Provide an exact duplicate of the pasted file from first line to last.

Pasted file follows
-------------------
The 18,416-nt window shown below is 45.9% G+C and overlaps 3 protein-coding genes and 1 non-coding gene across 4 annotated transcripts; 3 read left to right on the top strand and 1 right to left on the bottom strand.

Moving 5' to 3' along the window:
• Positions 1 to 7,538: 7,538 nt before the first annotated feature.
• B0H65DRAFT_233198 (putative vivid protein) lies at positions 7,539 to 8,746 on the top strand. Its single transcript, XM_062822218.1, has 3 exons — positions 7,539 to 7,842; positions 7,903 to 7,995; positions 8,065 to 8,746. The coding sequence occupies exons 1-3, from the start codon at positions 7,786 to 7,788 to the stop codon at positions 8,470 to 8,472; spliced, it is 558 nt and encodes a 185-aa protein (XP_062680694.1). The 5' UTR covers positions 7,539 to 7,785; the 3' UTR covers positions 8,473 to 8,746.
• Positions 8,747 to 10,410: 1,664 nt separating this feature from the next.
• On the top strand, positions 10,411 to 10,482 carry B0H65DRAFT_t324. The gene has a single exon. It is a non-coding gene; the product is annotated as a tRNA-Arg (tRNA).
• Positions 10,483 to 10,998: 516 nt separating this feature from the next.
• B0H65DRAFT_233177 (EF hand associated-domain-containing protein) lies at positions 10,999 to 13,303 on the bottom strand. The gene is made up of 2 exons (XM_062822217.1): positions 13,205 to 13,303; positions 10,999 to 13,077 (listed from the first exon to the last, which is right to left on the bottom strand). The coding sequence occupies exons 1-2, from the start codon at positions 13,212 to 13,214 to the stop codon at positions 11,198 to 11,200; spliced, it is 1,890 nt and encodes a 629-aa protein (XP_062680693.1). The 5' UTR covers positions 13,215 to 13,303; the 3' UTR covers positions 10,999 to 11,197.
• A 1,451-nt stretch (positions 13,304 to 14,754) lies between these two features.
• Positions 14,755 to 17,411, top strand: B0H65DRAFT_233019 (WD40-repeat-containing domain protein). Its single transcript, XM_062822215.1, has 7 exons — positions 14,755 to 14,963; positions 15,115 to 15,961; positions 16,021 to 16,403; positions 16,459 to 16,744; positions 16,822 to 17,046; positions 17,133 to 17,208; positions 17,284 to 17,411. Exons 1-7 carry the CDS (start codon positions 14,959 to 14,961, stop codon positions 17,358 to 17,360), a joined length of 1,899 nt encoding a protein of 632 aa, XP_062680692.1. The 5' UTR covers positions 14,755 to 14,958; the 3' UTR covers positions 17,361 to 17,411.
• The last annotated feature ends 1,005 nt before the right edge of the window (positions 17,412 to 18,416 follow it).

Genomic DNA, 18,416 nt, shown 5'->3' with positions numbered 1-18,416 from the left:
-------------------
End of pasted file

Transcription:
The 18,416-nt window shown below is 45.9% G+C and overlaps 3 protein-coding genes and 1 non-coding gene across 4 annotated transcripts; 3 read left to right on the top strand and 1 right to left on the bottom strand.

Moving 5' to 3' along the window:
• Positions 1 to 7,538: 7,538 nt before the first annotated feature.
• B0H65DRAFT_233198 (putative vivid protein) lies at positions 7,539 to 8,746 on the top strand. Its single transcript, XM_062822218.1, has 3 exons — positions 7,539 to 7,842; positions 7,903 to 7,995; positions 8,065 to 8,746. The coding sequence occupies exons 1-3, from the start codon at positions 7,786 to 7,788 to the stop codon at positions 8,470 to 8,472; spliced, it is 558 nt and encodes a 185-aa protein (XP_062680694.1). The 5' UTR covers positions 7,539 to 7,785; the 3' UTR covers positions 8,473 to 8,746.
• Positions 8,747 to 10,410: 1,664 nt separating this feature from the next.
• On the top strand, positions 10,411 to 10,482 carry B0H65DRAFT_t324. The gene has a single exon. It is a non-coding gene; the product is annotated as a tRNA-Arg (tRNA).
• Positions 10,483 to 10,998: 516 nt separating this feature from the next.
• B0H65DRAFT_233177 (EF hand associated-domain-containing protein) lies at positions 10,999 to 13,303 on the bottom strand. The gene is made up of 2 exons (XM_062822217.1): positions 13,205 to 13,303; positions 10,999 to 13,077 (listed from the first exon to the last, which is right to left on the bottom strand). The coding sequence occupies exons 1-2, from the start codon at positions 13,212 to 13,214 to the stop codon at positions 11,198 to 11,200; spliced, it is 1,890 nt and encodes a 629-aa protein (XP_062680693.1). The 5' UTR covers positions 13,215 to 13,303; the 3' UTR covers positions 10,999 to 11,197.
• A 1,451-nt stretch (positions 13,304 to 14,754) lies between these two features.
• Positions 14,755 to 17,411, top strand: B0H65DRAFT_233019 (WD40-repeat-containing domain protein). Its single transcript, XM_062822215.1, has 7 exons — positions 14,755 to 14,963; positions 15,115 to 15,961; positions 16,021 to 16,403; positions 16,459 to 16,744; positions 16,822 to 17,046; positions 17,133 to 17,208; positions 17,284 to 17,411. Exons 1-7 carry the CDS (start codon positions 14,959 to 14,961, stop codon positions 17,358 to 17,360), a joined length of 1,899 nt encoding a protein of 632 aa, XP_062680692.1. The 5' UTR covers positions 14,755 to 14,958; the 3' UTR covers positions 17,361 to 17,411.
• The last annotated feature ends 1,005 nt before the right edge of the window (positions 17,412 to 18,416 follow it).

Genomic DNA, 18,416 nt, shown 5'->3' with positions numbered 1-18,416 from the left: